Floors gather all the dirt, debris and microbes carried in from outside or adjacent spaces. In residential dwellings, they are exposed to the tread of family members, visitors and pets, while high-footfall environments like shopping centres and hospitals see hundreds, even thousands of people everyday, each adding to the build up of grime and dust.
In a study carried out by the University of Arizona, fecal bacteria, as well as other microorganisms, were found on 96 per cent of shoes. When tracked over long distances, there was a 90 per cent or more transfer rate from shoes to clean tiles.
Unsurprisingly, floor cleanliness presents a serious pain point for many consumers, with 90 per cent wanting flooring that is easy to clean, according to an independent study. The Covid-19 pandemic has further heightened the awareness of microbes. Cleanability has now become a must-have when purchasing flooring, along with style, durability and affordability.
In the home, luxury vinyl planks and tiles are often a popular choice for bathrooms, kitchens and laundry rooms since they are water-resistant and easy to maintain. But these environments experience higher moisture, humidity and warmer temperatures than anywhere else in the home, creating the ideal growing environment for common microorganisms, including mould and mildew. As these microbes grow and proliferate, they can cause irreversible damage, unpleasant odours and discolouration, leading to early deterioration of the flooring. Regular cleaning is needed to maintain these surfaces and prevent the decline of surface durability that results from microbial growth. However, traditional floor cleaning products can only offer limited residual activity once a treated surface is dry. The flooring is defenceless against re-contamination events, which means microbial communities bounce back quickly.
One floor manufacturer has pioneered a novel solution that offers a more effective systemic approach to cleaning. Metal-based antimicrobial technologies are built into luxury vinyl planks and tiles to provide enhanced surface protection against the growth of troublesome microbes, mould and mildew. Incorporating the antimicrobial properties into the flooring’s wear layer helps to proactively maintain cleanliness and combat damage, odours and staining caused by the growth of microorganisms on the surface. The technology is always active, working 24-7 for the expected lifetime of the flooring, and doesn’t wash off or wear away, functioning alongside regular disinfection and cleaning practices.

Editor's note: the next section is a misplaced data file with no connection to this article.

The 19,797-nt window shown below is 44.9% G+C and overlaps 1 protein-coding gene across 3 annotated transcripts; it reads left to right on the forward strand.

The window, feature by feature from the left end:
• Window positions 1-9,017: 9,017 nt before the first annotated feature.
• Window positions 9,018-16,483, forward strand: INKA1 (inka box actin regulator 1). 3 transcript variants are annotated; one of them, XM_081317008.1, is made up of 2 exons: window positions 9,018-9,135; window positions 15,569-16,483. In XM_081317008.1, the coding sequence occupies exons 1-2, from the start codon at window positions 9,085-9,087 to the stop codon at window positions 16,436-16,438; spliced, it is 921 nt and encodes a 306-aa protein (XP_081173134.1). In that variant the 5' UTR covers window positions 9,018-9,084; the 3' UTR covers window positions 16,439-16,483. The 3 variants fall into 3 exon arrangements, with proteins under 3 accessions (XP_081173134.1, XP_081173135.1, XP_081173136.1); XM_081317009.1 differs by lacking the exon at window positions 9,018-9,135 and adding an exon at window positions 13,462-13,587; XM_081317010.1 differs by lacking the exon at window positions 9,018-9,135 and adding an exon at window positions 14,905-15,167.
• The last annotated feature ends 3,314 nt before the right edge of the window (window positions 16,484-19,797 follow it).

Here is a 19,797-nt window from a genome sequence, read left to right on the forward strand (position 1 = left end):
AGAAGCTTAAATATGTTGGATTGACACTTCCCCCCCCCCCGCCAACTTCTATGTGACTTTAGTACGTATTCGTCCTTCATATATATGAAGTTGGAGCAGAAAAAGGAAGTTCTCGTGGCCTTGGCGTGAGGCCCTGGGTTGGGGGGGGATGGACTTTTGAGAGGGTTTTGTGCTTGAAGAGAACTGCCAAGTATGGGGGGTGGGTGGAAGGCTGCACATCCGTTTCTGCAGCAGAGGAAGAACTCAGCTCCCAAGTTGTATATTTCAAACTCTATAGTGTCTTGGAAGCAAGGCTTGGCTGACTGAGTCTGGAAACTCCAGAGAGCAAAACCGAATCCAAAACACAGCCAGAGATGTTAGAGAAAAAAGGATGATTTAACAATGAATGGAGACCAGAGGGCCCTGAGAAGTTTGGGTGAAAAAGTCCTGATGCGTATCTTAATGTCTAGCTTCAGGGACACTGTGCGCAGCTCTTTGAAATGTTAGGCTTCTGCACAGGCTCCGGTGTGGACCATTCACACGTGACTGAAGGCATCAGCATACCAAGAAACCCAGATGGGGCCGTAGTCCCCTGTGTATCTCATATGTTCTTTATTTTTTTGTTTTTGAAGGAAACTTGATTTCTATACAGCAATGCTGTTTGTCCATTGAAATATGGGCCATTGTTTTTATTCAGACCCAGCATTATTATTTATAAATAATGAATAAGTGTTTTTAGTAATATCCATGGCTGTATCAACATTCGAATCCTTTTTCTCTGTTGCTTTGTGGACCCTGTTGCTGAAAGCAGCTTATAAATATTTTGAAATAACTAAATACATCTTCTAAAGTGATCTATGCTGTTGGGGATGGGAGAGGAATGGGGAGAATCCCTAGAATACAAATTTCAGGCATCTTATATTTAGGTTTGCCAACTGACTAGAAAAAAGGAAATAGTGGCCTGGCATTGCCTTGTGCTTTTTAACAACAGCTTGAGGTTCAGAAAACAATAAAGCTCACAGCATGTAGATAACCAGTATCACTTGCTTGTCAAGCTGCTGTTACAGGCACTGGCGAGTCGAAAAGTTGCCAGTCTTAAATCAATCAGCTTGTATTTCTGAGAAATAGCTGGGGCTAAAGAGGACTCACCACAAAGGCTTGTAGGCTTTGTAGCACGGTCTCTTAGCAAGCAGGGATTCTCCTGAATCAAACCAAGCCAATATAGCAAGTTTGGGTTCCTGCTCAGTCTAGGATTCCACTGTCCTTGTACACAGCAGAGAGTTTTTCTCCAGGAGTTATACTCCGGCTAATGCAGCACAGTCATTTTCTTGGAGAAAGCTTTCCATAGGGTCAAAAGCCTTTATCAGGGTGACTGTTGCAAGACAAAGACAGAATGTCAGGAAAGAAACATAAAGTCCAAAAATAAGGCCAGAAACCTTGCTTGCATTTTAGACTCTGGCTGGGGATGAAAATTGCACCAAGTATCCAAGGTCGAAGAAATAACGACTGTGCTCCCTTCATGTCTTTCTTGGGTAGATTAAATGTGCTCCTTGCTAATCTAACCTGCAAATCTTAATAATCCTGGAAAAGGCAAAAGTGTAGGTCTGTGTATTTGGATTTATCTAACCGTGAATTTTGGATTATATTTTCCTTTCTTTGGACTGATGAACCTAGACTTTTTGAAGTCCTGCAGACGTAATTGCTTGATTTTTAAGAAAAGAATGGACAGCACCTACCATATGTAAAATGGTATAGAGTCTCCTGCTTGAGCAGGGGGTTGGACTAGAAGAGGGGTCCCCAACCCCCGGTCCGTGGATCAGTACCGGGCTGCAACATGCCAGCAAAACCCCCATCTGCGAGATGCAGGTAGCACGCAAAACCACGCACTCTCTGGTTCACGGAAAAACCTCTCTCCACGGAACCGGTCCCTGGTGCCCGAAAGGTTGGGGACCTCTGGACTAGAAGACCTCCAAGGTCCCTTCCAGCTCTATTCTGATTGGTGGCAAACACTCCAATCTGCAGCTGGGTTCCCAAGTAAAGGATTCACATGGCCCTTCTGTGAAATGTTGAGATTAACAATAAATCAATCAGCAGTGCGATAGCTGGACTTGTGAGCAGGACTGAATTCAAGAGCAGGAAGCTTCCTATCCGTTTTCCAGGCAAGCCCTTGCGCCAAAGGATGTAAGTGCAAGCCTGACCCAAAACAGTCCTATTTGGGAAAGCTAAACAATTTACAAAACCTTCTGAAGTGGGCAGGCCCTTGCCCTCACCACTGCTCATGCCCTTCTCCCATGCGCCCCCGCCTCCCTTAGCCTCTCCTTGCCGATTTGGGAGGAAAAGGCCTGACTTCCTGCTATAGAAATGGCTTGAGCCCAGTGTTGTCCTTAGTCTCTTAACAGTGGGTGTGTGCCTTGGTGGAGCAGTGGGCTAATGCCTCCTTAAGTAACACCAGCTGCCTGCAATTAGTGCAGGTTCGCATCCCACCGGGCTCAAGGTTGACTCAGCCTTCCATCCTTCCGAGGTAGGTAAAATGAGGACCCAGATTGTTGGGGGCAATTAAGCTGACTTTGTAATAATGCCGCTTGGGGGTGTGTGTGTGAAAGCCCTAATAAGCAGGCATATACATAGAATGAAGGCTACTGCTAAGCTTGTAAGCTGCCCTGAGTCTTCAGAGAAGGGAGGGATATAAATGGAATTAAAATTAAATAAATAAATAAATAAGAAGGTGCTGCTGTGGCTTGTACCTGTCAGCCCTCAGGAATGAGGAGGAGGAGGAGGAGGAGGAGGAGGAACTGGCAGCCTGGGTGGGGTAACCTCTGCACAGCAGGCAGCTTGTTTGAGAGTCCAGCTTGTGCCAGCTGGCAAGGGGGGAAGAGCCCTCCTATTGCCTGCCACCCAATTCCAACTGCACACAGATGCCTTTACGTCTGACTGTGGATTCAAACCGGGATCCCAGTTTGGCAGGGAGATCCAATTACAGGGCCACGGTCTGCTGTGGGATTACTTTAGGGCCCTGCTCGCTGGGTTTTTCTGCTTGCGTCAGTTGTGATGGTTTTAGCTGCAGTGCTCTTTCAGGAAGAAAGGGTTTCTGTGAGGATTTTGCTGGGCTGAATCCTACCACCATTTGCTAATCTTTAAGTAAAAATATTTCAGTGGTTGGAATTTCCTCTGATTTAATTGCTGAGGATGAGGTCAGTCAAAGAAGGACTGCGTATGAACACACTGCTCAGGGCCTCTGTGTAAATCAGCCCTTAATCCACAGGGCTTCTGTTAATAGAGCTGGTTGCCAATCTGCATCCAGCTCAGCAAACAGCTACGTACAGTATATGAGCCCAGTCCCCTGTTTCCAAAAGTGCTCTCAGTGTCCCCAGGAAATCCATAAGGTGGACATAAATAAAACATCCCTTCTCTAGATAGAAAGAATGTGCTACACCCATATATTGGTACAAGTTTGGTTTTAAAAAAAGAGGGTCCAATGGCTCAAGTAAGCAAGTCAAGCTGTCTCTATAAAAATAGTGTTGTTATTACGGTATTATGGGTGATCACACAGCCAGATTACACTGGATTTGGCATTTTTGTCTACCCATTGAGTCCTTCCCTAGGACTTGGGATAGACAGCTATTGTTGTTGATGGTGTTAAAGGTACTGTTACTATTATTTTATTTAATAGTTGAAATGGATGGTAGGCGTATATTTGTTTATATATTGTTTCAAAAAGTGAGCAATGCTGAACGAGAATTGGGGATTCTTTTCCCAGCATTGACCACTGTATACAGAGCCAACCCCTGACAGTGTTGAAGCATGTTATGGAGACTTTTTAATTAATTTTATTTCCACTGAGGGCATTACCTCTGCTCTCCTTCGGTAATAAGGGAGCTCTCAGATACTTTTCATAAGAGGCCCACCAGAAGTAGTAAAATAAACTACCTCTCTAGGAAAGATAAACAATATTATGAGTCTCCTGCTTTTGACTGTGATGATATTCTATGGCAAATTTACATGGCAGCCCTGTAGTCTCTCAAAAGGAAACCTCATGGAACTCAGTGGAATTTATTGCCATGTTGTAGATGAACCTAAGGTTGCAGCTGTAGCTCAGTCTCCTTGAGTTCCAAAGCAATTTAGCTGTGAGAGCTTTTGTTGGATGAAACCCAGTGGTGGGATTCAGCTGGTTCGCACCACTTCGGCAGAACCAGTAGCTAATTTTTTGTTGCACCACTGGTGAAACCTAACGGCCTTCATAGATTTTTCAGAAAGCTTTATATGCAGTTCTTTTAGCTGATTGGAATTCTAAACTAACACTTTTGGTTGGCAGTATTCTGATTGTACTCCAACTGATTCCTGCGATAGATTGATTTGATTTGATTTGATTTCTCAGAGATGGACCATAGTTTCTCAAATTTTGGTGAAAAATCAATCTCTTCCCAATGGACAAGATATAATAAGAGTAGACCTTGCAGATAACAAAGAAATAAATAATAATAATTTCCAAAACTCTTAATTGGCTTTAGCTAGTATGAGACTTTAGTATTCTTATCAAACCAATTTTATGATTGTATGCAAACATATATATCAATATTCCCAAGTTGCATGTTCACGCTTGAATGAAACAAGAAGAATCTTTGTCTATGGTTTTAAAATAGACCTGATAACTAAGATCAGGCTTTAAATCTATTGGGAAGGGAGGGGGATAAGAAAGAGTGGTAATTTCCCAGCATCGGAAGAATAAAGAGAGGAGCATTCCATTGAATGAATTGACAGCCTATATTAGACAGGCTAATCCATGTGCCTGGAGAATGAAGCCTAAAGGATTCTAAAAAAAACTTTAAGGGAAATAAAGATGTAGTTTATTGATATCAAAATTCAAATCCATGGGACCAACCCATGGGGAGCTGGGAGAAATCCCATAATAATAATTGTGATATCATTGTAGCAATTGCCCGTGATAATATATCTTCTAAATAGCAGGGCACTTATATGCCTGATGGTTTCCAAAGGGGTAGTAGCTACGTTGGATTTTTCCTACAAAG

The new development is the result of a unique partnership between the flooring manufacturer and a global leader in built-in antimicrobial solutions. The major challenge the duo faced was ensuring the addition of antimicrobial chemistries did not compromise key product features, such as the texture, finish and durability of the flooring. The antimicrobial additive company brought the knowledge and expertise that was needed to select the right technology for each floor type and harmonize it with other chemistries, such as scratch resistance, for the seamless addition of antimicrobials.
The pioneering antimicrobial product protection applied to the planks and tiles has helped the manufacturer guarantee the durability of its vinyl flooring and reassure consumers of surface cleanliness. With cleanliness becoming a top priority for many, these emerging technologies are staying ahead of the curve and providing much needed peace of mind to consumers.
Emily Best is marketing manager, Americas, at Microban International. Microban is a global leader in antimicrobial additives and odour control solutions with operations in North America, Europe and the Asia Pacific region. David Sheehan is vice-president of residential resilient at Mannington Mills, a manufacturer of residential and commercial sheet vinyl, luxury vinyl, laminate, resilient and hardwood floors, as well as commercial carpet and rubber. Sheehan was instrumental in the launch of Adura vinyl plank flooring, which includes Microban antimicrobial product protection.